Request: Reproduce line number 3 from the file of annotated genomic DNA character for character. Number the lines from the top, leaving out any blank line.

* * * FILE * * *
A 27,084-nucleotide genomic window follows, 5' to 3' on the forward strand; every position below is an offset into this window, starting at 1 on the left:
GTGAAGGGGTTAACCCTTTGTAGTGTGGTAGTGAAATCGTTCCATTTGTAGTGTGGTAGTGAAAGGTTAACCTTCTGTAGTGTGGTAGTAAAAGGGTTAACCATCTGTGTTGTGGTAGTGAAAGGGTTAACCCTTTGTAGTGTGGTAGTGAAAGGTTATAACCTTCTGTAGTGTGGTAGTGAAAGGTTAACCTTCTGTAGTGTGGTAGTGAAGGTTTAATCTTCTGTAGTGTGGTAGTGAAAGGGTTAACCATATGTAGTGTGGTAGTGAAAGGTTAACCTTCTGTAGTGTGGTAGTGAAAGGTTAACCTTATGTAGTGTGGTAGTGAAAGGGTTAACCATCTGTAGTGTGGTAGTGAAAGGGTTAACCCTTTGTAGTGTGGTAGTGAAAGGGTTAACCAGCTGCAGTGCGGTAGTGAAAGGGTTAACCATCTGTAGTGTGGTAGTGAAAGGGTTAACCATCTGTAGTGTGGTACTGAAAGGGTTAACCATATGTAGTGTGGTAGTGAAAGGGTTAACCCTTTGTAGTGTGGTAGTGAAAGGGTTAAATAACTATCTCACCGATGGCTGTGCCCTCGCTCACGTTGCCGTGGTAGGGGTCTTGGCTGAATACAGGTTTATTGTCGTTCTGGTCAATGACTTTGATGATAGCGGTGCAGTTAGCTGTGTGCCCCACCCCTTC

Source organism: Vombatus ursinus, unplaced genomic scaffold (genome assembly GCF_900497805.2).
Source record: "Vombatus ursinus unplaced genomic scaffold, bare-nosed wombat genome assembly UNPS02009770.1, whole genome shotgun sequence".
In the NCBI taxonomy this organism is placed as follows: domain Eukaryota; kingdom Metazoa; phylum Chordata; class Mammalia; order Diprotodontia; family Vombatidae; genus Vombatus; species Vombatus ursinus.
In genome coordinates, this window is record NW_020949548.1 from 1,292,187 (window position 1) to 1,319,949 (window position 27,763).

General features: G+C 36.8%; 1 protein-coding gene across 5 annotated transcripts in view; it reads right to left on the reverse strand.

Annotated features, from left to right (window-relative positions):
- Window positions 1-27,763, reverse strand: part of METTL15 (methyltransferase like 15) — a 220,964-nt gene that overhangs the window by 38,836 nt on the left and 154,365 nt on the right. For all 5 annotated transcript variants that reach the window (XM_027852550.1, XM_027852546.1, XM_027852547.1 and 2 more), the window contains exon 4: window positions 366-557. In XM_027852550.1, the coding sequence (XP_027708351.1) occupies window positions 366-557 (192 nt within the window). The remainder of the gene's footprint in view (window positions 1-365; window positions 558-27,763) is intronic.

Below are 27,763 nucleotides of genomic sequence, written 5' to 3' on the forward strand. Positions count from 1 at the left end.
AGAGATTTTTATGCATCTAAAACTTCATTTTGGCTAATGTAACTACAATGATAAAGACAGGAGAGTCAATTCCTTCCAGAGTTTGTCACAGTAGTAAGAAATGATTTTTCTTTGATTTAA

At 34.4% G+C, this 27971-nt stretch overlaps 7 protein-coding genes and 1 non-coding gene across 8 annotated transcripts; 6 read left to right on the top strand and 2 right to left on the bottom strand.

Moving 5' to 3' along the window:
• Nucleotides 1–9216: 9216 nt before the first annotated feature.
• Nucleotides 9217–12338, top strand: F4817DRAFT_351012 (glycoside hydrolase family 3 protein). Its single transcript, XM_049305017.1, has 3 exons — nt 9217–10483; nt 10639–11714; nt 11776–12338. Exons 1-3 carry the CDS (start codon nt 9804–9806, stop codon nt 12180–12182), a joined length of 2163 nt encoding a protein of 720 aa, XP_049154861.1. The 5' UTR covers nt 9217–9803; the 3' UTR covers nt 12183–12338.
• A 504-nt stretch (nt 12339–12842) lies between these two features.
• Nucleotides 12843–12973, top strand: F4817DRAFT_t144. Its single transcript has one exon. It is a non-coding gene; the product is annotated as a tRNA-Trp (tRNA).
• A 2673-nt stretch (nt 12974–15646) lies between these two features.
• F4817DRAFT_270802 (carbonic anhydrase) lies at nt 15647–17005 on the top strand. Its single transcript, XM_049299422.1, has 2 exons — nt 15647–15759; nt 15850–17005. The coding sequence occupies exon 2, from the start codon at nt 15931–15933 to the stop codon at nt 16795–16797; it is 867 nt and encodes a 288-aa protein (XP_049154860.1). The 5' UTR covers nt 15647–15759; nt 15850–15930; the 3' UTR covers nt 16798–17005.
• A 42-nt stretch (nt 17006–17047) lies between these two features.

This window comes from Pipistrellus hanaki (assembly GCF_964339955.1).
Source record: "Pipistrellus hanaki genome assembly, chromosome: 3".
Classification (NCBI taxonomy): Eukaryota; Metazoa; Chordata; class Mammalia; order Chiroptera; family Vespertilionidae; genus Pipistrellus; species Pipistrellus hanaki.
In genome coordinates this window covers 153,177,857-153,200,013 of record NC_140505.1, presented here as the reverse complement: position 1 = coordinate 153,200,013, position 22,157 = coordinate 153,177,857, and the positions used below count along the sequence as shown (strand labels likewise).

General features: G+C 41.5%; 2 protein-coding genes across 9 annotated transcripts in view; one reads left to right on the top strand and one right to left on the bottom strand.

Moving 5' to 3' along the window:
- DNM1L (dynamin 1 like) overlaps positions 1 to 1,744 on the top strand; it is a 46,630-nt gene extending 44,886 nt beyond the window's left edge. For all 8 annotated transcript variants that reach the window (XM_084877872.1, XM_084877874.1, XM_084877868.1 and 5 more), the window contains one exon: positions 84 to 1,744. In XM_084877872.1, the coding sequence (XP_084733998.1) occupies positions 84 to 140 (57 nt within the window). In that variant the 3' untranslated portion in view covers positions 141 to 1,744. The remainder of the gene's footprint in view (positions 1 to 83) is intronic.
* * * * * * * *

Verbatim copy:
Source organism: Vombatus ursinus, unplaced genomic scaffold (genome assembly GCF_900497805.2).